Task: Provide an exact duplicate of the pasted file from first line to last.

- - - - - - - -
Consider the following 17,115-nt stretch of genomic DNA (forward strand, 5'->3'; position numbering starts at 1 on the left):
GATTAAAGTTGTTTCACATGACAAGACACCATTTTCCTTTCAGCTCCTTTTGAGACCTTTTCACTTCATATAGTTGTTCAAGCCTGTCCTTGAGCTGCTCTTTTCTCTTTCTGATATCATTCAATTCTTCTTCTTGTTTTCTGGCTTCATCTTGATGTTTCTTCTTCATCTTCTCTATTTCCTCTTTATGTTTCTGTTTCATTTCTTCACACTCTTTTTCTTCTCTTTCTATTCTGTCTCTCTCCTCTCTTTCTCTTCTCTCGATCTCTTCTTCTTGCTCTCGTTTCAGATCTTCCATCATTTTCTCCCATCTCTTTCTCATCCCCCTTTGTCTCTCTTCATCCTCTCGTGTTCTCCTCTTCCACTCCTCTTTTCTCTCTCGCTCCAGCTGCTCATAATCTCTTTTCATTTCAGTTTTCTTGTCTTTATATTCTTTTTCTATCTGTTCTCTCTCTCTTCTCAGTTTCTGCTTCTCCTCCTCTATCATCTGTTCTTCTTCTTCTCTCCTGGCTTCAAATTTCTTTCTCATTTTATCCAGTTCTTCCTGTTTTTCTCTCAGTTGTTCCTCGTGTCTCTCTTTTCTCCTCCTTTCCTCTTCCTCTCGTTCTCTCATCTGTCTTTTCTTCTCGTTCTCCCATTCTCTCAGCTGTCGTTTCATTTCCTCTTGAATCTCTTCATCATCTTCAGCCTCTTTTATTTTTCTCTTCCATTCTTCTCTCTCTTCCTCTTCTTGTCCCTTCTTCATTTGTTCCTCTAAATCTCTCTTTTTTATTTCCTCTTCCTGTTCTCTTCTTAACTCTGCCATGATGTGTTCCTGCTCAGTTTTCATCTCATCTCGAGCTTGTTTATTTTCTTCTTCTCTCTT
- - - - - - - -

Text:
Consider the following 17,115-nt stretch of genomic DNA (forward strand, 5'->3'; position numbering starts at 1 on the left):
GATTAAAGTTGTTTCACATGACAAGACACCATTTTCCTTTCAGCTCCTTTTGAGACCTTTTCACTTCATATAGTTGTTCAAGCCTGTCCTTGAGCTGCTCTTTTCTCTTTCTGATATCATTCAATTCTTCTTCTTGTTTTCTGGCTTCATCTTGATGTTTCTTCTTCATCTTCTCTATTTCCTCTTTATGTTTCTGTTTCATTTCTTCACACTCTTTTTCTTCTCTTTCTATTCTGTCTCTCTCCTCTCTTTCTCTTCTCTCGATCTCTTCTTCTTGCTCTCGTTTCAGATCTTCCATCATTTTCTCCCATCTCTTTCTCATCCCCCTTTGTCTCTCTTCATCCTCTCGTGTTCTCCTCTTCCACTCCTCTTTTCTCTCTCGCTCCAGCTGCTCATAATCTCTTTTCATTTCAGTTTTCTTGTCTTTATATTCTTTTTCTATCTGTTCTCTCTCTCTTCTCAGTTTCTGCTTCTCCTCCTCTATCATCTGTTCTTCTTCTTCTCTCCTGGCTTCAAATTTCTTTCTCATTTTATCCAGTTCTTCCTGTTTTTCTCTCAGTTGTTCCTCGTGTCTCTCTTTTCTCCTCCTTTCCTCTTCCTCTCGTTCTCTCATCTGTCTTTTCTTCTCGTTCTCCCATTCTCTCAGCTGTCGTTTCATTTCCTCTTGAATCTCTTCATCATCTTCAGCCTCTTTTATTTTTCTCTTCCATTCTTCTCTCTCTTCCTCTTCTTGTCCCTTCTTCATTTGTTCCTCTAAATCTCTCTTTTTTATTTCCTCTTCCTGTTCTCTTCTTAACTCTGCCATGATGTGTTCCTGCTCAGTTTTCATCTCATCTCGAGCTTGTTTATTTTCTTCTTCTCTCTT